When “viral” videos aren’t really viral

I’ve been following a fascinating discussion at TechCrunch over the holiday weekend, and it’s a worthwhile read for anybody who follows this stuff.

It began with a rare guest post (The Secret Strategies Behind Many “Viral” Videos) on the site Thanksgiving day by Dan Ackerman Greenberg, co-founder of the “viral marketing company, The Commotion Group.” It got my attention, because, well, who knew there were “viral marketing companies?” I mean, isn’t the whole idea of viral marketing that it’s, um, viral?

Well, it’s not. It’s “managed” by guys like this, and the post was a how-to list of their secret sauce. Fascinating. Provocative. And ethically questionable. Here’s an example on how to get a video to an important level on YouTube:

3. Core Strategy: Getting onto the “Most Viewed” page
Now that a video is ready to go, how the hell is it going to attract 100,000 viewers?

The core concept of video marketing on YouTube is to harness the power of the site’s traffic. Here’s the idea: something like 80 million videos are watched each day on YouTube, and a significant number of those views come from people clicking the “Videos” tab at the top. The goal is to get a video on that Videos page, which lists the Daily Most Viewed videos.

If we succeed, the video will no longer be a single needle in the haystack of 10,000 new videos per day. It will be one of the twenty videos on the Most Viewed page, which means that we can grab 1/20th of the clicks on that page! And the higher up on the page our video is, the more views we are going to get.

So how do we get the first 50,000 views we need to get our videos onto the Most Viewed list?

  • Blogs: We reach out to individuals who run relevant blogs and actually pay them to post our embedded videos. Sounds a little bit like cheating/PayPerPost, but it’s effective and it’s not against any rules.
  • Forums: We start new threads and embed our videos. Sometimes, this means kickstarting the conversations by setting up multiple accounts on each forum and posting back and forth between a few different users. Yes, it’s tedious and time-consuming, but if we get enough people working on it, it can have a tremendous effect.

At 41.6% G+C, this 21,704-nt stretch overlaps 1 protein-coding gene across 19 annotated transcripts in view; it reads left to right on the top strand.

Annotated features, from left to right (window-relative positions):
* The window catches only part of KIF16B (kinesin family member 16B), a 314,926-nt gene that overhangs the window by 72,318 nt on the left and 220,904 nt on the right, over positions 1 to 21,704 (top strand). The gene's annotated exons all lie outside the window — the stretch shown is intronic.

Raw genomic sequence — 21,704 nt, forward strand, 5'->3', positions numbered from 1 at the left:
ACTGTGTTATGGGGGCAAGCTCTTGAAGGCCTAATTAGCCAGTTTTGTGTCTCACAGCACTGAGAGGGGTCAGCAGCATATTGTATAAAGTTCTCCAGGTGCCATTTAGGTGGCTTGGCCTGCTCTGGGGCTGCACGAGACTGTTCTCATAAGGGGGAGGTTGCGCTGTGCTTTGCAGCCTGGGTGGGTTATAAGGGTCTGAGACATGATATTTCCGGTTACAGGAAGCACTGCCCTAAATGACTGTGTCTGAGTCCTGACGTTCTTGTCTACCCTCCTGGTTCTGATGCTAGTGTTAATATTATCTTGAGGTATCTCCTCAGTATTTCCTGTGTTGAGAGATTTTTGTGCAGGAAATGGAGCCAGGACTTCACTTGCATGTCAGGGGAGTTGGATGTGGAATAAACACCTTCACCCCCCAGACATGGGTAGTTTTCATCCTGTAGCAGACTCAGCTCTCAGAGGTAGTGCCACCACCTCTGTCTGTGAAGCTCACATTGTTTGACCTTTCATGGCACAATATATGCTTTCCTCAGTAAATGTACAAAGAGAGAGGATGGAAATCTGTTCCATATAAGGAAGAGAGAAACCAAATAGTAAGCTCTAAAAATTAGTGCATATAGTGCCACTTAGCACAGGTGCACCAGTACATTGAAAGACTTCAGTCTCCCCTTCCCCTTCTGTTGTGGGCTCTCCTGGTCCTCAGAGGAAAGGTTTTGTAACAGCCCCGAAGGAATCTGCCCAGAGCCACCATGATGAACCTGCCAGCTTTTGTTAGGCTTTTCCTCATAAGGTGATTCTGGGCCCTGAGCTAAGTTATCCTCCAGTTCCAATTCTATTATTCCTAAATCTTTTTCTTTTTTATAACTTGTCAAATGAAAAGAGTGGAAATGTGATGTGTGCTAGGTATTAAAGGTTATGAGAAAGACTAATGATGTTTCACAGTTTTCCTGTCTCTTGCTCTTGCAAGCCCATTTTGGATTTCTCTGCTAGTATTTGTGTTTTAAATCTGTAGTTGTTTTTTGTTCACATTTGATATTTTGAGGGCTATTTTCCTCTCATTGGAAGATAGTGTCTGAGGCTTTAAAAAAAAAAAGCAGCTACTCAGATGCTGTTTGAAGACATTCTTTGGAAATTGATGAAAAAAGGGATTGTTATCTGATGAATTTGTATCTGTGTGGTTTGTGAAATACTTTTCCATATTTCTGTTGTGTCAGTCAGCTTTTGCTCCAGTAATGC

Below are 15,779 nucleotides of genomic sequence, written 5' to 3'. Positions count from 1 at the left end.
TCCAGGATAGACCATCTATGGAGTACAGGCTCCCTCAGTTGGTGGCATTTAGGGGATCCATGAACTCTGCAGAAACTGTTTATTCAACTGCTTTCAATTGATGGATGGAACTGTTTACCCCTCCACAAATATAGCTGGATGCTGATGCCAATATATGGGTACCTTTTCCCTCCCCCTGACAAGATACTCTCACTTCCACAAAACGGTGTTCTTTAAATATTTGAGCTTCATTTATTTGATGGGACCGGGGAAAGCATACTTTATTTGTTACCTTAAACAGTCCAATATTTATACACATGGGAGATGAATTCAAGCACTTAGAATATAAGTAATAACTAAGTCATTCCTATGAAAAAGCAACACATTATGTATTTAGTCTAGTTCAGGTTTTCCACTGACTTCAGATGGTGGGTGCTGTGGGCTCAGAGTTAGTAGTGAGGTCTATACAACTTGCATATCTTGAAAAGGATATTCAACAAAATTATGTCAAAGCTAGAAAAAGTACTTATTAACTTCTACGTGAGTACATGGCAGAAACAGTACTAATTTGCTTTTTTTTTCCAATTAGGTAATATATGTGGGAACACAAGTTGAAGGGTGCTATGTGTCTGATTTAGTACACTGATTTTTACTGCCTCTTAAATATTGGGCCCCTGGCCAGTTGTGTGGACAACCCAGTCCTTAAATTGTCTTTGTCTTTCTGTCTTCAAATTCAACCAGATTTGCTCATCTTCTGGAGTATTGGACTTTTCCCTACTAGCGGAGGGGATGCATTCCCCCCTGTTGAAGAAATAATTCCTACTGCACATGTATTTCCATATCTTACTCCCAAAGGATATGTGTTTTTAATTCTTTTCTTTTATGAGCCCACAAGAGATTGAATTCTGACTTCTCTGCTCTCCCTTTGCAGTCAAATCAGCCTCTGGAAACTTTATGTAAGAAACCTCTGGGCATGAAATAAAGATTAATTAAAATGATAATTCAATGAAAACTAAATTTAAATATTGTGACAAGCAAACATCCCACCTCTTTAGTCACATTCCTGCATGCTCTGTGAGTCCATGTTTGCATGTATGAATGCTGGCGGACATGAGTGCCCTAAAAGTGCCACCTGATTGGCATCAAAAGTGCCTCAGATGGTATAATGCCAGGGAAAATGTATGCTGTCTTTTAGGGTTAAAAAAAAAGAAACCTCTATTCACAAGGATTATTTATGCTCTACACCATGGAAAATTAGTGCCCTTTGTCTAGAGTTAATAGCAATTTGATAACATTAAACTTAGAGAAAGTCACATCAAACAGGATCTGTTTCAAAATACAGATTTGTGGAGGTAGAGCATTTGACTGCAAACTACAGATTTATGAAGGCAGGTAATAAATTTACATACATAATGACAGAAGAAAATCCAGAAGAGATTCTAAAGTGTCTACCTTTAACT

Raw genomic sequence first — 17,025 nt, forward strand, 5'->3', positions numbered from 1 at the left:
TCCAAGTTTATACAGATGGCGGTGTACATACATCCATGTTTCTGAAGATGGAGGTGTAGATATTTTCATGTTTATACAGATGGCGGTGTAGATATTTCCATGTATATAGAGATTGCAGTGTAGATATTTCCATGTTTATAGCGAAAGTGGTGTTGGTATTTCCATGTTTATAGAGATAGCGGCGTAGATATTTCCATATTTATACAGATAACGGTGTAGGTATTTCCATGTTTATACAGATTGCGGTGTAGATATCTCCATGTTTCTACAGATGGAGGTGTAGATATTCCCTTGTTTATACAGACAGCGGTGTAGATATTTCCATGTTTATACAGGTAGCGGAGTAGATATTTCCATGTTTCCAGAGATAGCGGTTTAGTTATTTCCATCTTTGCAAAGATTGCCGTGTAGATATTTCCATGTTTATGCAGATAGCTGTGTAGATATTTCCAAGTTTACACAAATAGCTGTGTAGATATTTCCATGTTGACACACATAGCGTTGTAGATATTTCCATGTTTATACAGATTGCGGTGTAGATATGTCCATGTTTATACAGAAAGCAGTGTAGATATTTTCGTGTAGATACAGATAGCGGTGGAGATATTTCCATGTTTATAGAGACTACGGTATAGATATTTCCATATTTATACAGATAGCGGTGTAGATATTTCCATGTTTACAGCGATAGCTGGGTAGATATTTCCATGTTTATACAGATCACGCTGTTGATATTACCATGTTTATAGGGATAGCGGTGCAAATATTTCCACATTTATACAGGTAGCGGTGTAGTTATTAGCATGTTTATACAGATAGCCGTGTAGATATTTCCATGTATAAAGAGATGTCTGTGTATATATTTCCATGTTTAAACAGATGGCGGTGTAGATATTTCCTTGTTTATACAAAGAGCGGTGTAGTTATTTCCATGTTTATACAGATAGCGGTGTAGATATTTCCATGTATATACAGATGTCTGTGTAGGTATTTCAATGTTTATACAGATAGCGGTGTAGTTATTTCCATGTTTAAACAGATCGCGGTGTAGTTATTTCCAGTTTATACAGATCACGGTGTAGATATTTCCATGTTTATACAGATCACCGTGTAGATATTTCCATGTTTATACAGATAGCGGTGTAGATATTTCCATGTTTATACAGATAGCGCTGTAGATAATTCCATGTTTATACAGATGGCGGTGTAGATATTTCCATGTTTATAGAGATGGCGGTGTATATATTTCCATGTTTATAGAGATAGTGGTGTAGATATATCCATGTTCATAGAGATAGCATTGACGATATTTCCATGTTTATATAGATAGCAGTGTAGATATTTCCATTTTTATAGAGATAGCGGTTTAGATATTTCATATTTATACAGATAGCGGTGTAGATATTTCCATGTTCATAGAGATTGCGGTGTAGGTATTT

• MySpace: Plenty of users allow you to embed YouTube videos right in the comments section of their MySpace pages. We take advantage of this.
  • Facebook: Share, share, share. We’ve taken Dave McClure’s advice and built a sizeable presence on Facebook, so sharing a video with our entire friends list can have a real impact. Other ideas include creating an event that announces the video launch and inviting friends, writing a note and tagging friends, or posting the video on Facebook Video with a link back to the original YouTube video.
  • Email lists: Send the video to an email list. Depending on the size of the list (and the recipients’ willingness to receive links to YouTube videos), this can be a very effective strategy.
  • Friends: Make sure everyone we know watches the video and try to get them to email it out to their friends, or at least share it on Facebook.

Each video has a shelf life of 48 hours before it’s moved from the Daily Most Viewed list to the Weekly Most Viewed list, so it’s important that this happens quickly. As I mentioned before, when done right, this is a tremendously successful strategy.

The post infuriated TechCrunch readers, who left over 400 comments slamming what Greenberg does for a living. It apparently made him feel bad, so TechCrunch let him post another guest entry (Follow Up To The Viral Video Post: Dan Wants Another Word), in which he backtracked on much of what was stated in the original post. That, too, didn’t go over well with readers.

Trust me, it’s a good read. And the lesson is Umair’s “good beats evil” in the new world. We simply MUST accept that empowered consumers are in charge these days, and they’re using that power to escape the kind of manipulative crap that marketeurs have foisted upon them for decades. By pulling back the curtain on his own manipulative practices, Greenberg ran into the buzz saw that is angry consumers.

You may read this and come away thinking, “Gee, maybe we should be doing some of this stuff.” In fact, there are a lot of smart tactics listed, and perhaps that’s correct. If you choose this path, however, do so with extreme caution: caveat venditor, let the seller beware. Proceed at your own risk.

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